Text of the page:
Back in 2011, Samsung had launched the original Galaxy Note, a large screen device that brought the stylus back into vogue. Initially used as a substitute for the finger in old touchscreens, the stylus, also known as the S-Pen, became a value add for Samsung’s new experiment. Even though the positioning of the Note has slightly changed, the stylus has stuck to its place and evolved along with the device, now in its fourth iteration. Has it become more useful, this generation? Let’s find out.
The moment you take the S-Pen out, a familiar dial automatically pops up on screen, the one that was introduced on the Note 3, called “Air command”. If you want to invoke it when the pen is detached, you can do so by hovering the S Pen over the screen and clicking the button. The dial has four different kinds of things, with the first one being Action Memo.
Action memo. This is by far the easiest way to take a note on this device. A small sticky-note-like interface pops up, in which you can scribble anything down as a quick note. Think of it as a widget for the S-Note, but knowing use cases, Samsung has added some interesting ways to deal with the information you just scribbled down. They are called “Actions”. The actions can be derived from the type of content you scribble, for example, if it’s a phone number, you can directly call, message or add the number as a contact, thanks to handwriting recognition. You can also write down e-mails or addresses and activate specific actions that are suitable for that content. If it’s just a random note, you can directly import it into Samsung’s S-Note app using a shortcut. Proves to be useful if you are the person who deals with a lot of contacts over calls.
The next two features utilize the precise pointer of the S-Pen to select things. Smart select lets you collect all kinds of snippets on screen, with a simple rectangular select tool. It lets you capture multiple items and collects them on the side, easily accessible as a floating thing. You can add as many snippets here as you want, and if there is text in Smart select, it can extract it and give it to you in a easily shareable form, with the source link. You can also add these snippets to a scrapbook for research, for later reference and categorize them if needed, or share them to any service as an image. Some default apps even support drag and drop from the collection, but it would have been great to see third party support here. But hey, you always have the share menu to depend upon, it’s an image after all.
Moving on, Image clip is very similar to the selection tool on Photoshop. You can draw in whichever shape you want and select a scrappy image on screen, or use the default shapes (an ellipse and a rectangle) to get a much cleaner image out of it. But the best option is the magnetic snap tool, if you are looking to get separate layers out of an image. It works like the magic wand tool on photoshop, which is a great thing to see on a phone. Again, everything goes into the scrapbook if you need, and yes, you can share it as an image to any service you prefer.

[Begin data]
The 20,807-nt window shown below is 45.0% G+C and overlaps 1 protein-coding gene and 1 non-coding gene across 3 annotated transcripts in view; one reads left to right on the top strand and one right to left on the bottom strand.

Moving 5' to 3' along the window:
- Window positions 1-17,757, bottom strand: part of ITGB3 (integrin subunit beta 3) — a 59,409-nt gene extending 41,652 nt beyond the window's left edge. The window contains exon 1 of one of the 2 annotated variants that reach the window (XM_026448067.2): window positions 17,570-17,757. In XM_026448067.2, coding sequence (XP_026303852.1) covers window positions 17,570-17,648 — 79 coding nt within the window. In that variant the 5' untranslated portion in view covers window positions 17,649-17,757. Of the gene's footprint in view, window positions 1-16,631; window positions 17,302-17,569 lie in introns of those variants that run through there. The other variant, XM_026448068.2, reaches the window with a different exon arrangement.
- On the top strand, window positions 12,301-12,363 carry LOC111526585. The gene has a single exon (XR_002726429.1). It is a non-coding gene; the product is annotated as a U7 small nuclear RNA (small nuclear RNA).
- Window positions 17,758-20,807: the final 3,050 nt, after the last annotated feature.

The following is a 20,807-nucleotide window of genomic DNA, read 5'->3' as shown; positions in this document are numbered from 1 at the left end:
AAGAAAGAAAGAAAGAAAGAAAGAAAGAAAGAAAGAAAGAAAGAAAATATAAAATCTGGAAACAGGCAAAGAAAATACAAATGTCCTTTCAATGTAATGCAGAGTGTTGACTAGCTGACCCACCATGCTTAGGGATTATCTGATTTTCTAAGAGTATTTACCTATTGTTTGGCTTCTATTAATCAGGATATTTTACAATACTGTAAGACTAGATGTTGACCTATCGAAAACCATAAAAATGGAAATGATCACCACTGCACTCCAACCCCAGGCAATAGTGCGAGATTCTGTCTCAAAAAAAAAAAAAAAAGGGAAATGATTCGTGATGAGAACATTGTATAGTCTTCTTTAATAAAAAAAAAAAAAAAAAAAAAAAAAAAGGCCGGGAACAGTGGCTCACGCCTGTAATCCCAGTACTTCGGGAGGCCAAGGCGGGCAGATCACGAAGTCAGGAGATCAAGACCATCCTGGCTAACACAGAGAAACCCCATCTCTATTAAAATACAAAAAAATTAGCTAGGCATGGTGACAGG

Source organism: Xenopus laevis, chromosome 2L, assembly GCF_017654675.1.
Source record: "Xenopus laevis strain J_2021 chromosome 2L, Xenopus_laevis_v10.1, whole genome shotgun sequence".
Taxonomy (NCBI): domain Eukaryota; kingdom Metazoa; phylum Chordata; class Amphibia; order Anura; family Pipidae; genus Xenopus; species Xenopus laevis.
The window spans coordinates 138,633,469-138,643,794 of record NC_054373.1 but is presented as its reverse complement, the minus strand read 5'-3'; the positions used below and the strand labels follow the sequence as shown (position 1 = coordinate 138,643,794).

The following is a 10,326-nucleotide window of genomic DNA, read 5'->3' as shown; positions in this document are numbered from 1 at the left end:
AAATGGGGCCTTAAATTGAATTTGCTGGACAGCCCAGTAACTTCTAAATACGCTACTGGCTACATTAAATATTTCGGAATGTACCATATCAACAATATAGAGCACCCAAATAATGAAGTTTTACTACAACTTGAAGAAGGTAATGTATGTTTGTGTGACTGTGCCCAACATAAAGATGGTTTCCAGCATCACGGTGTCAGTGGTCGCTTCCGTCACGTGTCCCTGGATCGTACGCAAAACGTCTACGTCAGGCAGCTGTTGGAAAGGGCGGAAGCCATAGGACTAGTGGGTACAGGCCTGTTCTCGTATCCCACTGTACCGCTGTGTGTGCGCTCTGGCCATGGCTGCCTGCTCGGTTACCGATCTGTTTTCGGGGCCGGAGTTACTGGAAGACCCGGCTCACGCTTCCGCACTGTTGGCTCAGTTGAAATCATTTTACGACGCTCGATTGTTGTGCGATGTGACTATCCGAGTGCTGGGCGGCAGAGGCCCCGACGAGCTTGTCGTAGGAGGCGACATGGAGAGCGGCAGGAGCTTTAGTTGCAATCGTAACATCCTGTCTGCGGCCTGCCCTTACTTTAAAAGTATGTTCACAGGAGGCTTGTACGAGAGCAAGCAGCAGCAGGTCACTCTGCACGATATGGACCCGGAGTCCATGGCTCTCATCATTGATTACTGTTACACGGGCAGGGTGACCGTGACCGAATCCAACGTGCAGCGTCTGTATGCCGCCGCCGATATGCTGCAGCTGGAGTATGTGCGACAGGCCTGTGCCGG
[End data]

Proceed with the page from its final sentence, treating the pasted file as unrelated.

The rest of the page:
And finally, we have the Screenwrite option, which seems a bit redundant after the initial two features, to be honest. But then, this might be the quickest way to send some one instructions. You can draw on, say, the screenshot of a map to show directions, which is alright for a quick write up on an image, we guess. It’s for quickly sharing information and for that particular reason, it’s very useful when time is of constraint.
Air command was introduced on the Note 3, as we had mentioned earlier, but this was not the primary S-Pen experience before, it was a full-page widget for S-Note. Once the core utility, it’s now a note-taking app that accepts stylus input, but retains the versatility it had. There are now two new pen types, a fountain pen and a calligraphy pen. With the S-Pen now boasting 2048 pressure levels, precision is much better and faster, but we would have loved to see even lesser latency. Common features aside, the Photo Note tool on the S-Note is a great addition. You can take a photo of any information and turn them into, not only an image, but an image with separate layers retaining data at ridiculously good levels. This is particularly useful for people or students who regularly take photos of notes. Take for example notes on a chalk board.
So far, what you have read as about the S-Pen are the primary tools that Samsung wants to put out in front of you, but unsurprisingly, the S Pen can do a lot more. One of the most useful things it does is emulating a mouse. Since you have hover actions, there are tool tips to tell you which icon is what, and then you have Air View, an old feature that generates previews for media. The hover also acts as a text selection tool in a lot of apps. Just hold the button to drag and select, say in a browser, to copy text, which we find is easily the best way to do it on this device. You can also drag and select images in the gallery, for example. Makes a good case for the stylus to be outside of its compartment.
And finally, as we mentioned earlier, the Galaxy Note 4 also comes with better handwriting recognition. You need to hover the S-Pen on a text field to open handwriting input., which we found it to be surprisingly accurate. It recognized the most horrible cursive writing sliding off a glass, a great experience except for the palm rejection which was much needed for the capacitive shortcuts, as we accidentally kept hitting the back button.
All said, it certainly seems like the S Pen has come a really long way from just being a note taking tool. With the Galaxy Note placed in the market as a productivity device that lets you do more on-the-go, the S Pen provides tools that surely enhance that experience of mobile computing. So, what do you think of the new S Pen? Has Samsung done enough this time? Let us know what you think in the comments section below.